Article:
The Last Cavalier: Being the Adventures of Count Sainte-Hermine in the Age of Napoleon

Pegasus Books
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Selected as a Top Ten Book of the Year by The Washington Post: the newly discovered last novel by the author of The Three Musketeers. Rousing, big, spirited, its action sweeping across oceans and continents, its hero gloriously indomitable, the last novel of Alexandre Dumas—lost for 125 years in the archives of the National Library in Paris—completes the oeuvre that Dumas imagined at the outset of his literary career.

Indeed, the story of France from the Renaissance to the nineteenth century, as Dumas vibrantly retold it in his numerous enormously popular novels, has long been absent one vital, richly historical era: the Age of Napoleon. But no longer. Now, dynamically, in a tale of family honor and undying vengeance, of high adventure and heroic derring-do, The Last Cavalier fills that gap.
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About the author

One of the most famous French writers of the nineteenth century, Alexandre Dumas (1802-1870) first achieved success in the literary world a playwright, before turning his hand to writing novels. In two years from 1844 to 1855, he published two enormous books, The Count of Monte Cristo and The Three Musketeers. Both novels have sold millions of copies worldwide.

Lauren Yoder is Professor of French at Davidson College in North Carolina. As a child, he devoured he novels of Alexandre Dumas. Lauren holds a Ph.D. from the University of Iowa.

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Additional Information

Publisher
Pegasus Books
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Published on
Oct 7, 2008
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Pages
864
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ISBN
9781605982946
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Language
English
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Genres
Fiction / Historical
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Content Protection
This content is DRM protected.
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Available on Android devices
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For the first time in English in over a century, a new translation of the forgotten sequel to Dumas’s The Three Musketeers, continuing the dramatic tale of Cardinal Richelieu and his implacable enemies. In 1844, Alexandre Dumas published The Three Musketeers, a novel so famous and still so popular today that it scarcely needs introduction. Shortly thereafter he wrote a sequel, Twenty Years After, that resumed the adventures of his swashbuckling heroes.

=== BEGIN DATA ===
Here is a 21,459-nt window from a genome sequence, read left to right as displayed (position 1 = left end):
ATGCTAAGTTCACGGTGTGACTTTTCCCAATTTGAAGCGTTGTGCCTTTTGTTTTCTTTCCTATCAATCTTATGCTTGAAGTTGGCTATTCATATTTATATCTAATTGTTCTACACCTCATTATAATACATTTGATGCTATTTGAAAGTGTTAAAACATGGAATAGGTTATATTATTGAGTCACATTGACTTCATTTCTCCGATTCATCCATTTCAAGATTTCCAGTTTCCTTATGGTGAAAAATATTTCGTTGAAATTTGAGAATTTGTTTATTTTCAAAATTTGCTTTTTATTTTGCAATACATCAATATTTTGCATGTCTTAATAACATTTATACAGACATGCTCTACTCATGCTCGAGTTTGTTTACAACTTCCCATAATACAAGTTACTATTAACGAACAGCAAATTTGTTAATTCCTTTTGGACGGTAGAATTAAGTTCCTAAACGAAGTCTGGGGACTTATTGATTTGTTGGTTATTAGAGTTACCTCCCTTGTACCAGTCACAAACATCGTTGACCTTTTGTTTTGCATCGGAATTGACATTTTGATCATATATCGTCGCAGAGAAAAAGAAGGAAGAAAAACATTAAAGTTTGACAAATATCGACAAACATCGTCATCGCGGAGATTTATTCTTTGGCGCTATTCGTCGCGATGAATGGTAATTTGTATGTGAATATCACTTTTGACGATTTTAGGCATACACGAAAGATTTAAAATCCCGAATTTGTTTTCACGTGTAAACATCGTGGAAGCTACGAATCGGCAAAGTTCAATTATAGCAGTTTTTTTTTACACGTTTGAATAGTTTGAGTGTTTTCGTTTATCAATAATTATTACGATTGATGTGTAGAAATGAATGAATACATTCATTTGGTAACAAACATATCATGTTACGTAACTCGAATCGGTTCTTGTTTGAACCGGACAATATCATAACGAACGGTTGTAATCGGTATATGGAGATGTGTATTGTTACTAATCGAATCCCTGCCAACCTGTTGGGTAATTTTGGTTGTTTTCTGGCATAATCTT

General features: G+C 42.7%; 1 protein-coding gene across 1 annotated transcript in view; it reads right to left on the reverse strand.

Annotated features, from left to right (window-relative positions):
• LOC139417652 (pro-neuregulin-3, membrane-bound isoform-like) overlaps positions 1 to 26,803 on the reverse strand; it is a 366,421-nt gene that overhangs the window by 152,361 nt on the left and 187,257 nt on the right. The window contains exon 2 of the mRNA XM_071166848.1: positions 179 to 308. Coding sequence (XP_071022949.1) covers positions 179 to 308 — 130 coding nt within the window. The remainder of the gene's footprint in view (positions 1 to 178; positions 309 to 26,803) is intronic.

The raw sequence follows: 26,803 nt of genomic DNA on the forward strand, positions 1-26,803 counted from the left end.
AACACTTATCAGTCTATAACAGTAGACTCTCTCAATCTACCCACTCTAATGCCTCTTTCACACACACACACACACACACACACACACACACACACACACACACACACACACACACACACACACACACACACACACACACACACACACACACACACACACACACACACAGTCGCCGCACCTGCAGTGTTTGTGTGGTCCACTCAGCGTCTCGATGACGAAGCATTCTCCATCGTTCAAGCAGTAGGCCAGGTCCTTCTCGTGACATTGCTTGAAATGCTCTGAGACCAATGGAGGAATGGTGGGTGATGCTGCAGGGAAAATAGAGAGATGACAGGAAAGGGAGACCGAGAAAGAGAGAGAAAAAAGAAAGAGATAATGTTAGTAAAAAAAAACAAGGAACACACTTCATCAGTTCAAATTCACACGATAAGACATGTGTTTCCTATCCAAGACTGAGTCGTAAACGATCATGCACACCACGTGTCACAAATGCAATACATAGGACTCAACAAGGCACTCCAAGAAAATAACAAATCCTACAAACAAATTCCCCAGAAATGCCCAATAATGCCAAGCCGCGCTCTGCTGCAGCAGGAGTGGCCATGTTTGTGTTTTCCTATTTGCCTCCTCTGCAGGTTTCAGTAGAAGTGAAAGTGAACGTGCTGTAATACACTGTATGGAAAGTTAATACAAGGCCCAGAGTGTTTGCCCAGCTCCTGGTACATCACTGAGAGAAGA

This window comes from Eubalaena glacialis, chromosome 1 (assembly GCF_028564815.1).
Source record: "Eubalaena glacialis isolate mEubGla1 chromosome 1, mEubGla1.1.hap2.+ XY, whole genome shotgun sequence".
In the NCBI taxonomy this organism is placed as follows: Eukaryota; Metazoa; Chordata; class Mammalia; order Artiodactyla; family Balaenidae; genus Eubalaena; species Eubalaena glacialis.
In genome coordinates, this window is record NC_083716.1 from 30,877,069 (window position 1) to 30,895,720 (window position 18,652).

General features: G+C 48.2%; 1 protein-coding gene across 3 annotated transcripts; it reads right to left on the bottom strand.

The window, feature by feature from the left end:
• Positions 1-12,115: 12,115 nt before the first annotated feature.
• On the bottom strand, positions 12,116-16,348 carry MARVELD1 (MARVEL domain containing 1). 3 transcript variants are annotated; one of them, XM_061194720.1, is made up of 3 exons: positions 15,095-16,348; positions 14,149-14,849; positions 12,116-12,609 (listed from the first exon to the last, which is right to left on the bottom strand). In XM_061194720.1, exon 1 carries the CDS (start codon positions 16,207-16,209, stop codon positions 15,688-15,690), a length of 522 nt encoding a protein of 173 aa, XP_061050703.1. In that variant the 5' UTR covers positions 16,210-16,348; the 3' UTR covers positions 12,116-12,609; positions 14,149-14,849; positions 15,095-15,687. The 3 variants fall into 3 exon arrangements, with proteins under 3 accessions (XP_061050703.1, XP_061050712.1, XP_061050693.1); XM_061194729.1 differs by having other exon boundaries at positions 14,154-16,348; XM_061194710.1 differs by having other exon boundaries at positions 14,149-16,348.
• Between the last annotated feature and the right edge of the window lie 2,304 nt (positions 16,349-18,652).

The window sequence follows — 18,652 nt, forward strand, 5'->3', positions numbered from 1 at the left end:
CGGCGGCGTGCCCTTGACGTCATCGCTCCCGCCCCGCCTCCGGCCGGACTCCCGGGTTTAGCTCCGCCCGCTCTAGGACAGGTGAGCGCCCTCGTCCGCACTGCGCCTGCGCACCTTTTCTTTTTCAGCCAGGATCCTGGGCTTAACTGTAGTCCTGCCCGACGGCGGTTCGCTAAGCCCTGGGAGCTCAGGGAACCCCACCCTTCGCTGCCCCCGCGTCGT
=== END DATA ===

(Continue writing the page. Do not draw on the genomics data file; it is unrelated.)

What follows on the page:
Later, toward the end of his career, Dumas wrote The Red Sphinx, another direct sequel to The Three Musketeers that begins, not twenty years later, but a mere twenty days afterward. The Red Sphinx picks up right where the The Three Musketeers left off, continuing the stories of Cardinal Richelieu, Queen Anne, and King Louis XIII—and introducing a charming new hero, the Comte de Moret, a real historical figure from the period. A young cavalier newly arrived in Paris, Moret is an illegitimate son of the former king, and thus half-brother to King Louis. The French Court seethes with intrigue as king, queen, and cardinal all vie for power, and young Moret soon finds himself up to his handsome neck in conspiracy, danger—and passionate romance!

Dumas wrote seventy-five chapters of The Red Sphinx, all for serial publication, but he never quite finished it, and so the novel languished for almost a century before its first book publication in France in 1946. While Dumas never completed the book, he had earlier written a separate novella, The Dove, that recounted the final adventures of Moret and Cardinal Richelieu.

Now for the first time, in one cohesive narrative, The Red Sphinx and The Dove make a complete and satisfying storyline—a rip-roaring novel of historical adventure, heretofore unknown to English-language readers, by the great Alexandre Dumas, king of the swashbucklers.
"We read The Three Musketeers to experience a sense of romance and for the sheer excitement of the story," reflected Clifton Fadiman. "In these violent pages all is action, intrigue, suspense, surprise--an almost endless chain of duels, murders, love affairs, unmaskings, ambushes, hairbreadth escapes, wild rides. It is all impossible and it is all magnificent."
        First published in 1844, Alexandre Dumas's swashbuckling epic chronicles the adventures of D'Artagnan, a gallant young nobleman who journeys to Paris in 1625 hoping to join the ranks of musketeers guarding Louis XIII. He soon finds himself fighting alongside three
heroic comrades--Athos, Porthos, and Aramis--who seek to uphold the honor of the king by foiling the wicked plots of Cardinal Richelieu and the beautiful spy "Milady."
        "Dumas will be read a hundred, nay, three hundred years on," wrote John Galsworthy. "His greatest creation is undoubtedly D'Artagnan, type at once of the fighting adventurer and of the trusty servant, whose wily blade is ever at the back of those whose hearts have neither his magnanimity nor his courage. Few, if any, characters in fiction inspire one with such belief in their
individual existences. . . . To one who made D'Artagnan all shall be forgiven." Clifton Fadiman agreed: "Dumas enjoyed writing his stories. . . . The pleasure he must have felt in
creating D'Artagnan's troubles and triumphs
flashes out of these pages. . . . Dumas rampaged through the history of France, inventing, changing, distorting--doing whatever was needed to produce a tale to hold the reader breathless."
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